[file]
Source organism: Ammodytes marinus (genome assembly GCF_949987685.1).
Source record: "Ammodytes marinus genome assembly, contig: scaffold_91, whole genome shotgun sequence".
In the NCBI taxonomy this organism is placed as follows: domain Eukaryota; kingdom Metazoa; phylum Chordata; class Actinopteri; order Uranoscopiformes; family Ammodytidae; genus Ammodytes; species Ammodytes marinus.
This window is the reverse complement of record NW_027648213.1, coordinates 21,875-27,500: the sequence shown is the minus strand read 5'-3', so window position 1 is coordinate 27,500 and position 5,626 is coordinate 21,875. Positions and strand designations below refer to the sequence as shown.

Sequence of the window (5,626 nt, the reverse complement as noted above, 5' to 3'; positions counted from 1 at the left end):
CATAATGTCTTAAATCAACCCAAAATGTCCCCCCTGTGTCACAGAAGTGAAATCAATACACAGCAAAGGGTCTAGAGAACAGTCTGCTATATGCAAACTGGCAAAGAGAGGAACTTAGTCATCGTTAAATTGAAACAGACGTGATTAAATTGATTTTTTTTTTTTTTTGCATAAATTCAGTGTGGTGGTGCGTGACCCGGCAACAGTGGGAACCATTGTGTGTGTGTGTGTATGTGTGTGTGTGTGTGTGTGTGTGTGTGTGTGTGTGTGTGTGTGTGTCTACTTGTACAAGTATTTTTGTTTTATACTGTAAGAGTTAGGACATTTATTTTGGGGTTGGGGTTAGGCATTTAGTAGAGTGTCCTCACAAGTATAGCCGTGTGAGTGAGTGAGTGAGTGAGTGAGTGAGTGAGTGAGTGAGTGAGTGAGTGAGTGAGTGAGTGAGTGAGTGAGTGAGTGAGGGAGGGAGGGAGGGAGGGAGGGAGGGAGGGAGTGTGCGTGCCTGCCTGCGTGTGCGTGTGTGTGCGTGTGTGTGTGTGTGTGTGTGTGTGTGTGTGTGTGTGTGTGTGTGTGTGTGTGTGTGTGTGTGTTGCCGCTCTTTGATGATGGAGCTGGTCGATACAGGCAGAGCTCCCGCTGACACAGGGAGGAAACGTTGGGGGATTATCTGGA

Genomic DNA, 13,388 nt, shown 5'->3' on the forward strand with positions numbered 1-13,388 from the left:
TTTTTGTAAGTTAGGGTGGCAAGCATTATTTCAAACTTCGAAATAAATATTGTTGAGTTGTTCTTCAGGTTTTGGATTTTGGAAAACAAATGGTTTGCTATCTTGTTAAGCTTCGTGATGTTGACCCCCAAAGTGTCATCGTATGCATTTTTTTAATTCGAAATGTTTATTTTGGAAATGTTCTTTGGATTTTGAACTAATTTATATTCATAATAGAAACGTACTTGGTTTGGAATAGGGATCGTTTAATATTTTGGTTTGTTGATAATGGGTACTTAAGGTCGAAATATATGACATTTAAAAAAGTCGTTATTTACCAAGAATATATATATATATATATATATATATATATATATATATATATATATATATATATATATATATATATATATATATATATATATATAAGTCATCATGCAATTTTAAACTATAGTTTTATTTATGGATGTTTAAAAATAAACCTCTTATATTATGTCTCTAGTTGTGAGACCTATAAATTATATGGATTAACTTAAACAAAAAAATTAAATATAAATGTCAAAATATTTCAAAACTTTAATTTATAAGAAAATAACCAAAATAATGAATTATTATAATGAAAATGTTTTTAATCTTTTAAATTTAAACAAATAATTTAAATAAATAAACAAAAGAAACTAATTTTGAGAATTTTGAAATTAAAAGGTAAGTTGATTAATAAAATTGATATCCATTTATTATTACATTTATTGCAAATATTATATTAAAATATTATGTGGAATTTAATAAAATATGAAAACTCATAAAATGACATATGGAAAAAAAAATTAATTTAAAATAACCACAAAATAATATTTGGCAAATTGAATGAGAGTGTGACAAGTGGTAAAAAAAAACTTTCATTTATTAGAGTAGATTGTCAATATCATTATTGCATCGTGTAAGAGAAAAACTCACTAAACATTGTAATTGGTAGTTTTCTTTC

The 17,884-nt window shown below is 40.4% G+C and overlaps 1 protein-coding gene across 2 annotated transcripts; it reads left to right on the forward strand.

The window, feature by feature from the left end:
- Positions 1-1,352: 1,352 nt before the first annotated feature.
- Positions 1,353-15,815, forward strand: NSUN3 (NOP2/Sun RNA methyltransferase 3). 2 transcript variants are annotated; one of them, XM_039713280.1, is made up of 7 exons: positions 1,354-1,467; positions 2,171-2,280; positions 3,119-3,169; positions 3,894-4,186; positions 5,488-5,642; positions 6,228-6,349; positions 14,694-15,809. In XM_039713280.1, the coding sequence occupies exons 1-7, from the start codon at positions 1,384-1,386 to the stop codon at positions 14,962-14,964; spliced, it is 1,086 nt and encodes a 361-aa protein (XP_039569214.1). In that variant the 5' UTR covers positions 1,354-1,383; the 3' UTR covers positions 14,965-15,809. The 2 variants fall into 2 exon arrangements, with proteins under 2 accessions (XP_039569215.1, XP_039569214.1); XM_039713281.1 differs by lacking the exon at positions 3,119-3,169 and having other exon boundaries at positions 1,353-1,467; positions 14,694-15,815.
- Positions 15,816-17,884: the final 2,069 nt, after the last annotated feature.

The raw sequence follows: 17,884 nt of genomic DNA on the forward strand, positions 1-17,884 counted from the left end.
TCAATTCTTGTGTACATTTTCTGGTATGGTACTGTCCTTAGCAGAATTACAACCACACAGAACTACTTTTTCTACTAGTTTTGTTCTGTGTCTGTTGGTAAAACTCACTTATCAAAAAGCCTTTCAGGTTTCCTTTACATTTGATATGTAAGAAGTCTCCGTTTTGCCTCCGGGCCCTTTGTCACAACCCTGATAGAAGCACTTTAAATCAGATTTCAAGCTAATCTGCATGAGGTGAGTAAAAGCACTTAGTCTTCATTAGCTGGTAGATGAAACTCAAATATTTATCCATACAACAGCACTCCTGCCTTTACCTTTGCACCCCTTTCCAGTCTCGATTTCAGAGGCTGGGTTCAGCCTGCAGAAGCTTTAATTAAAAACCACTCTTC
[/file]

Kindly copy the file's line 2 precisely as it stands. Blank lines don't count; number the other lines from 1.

Source record: "Ammodytes marinus genome assembly, contig: scaffold_91, whole genome shotgun sequence".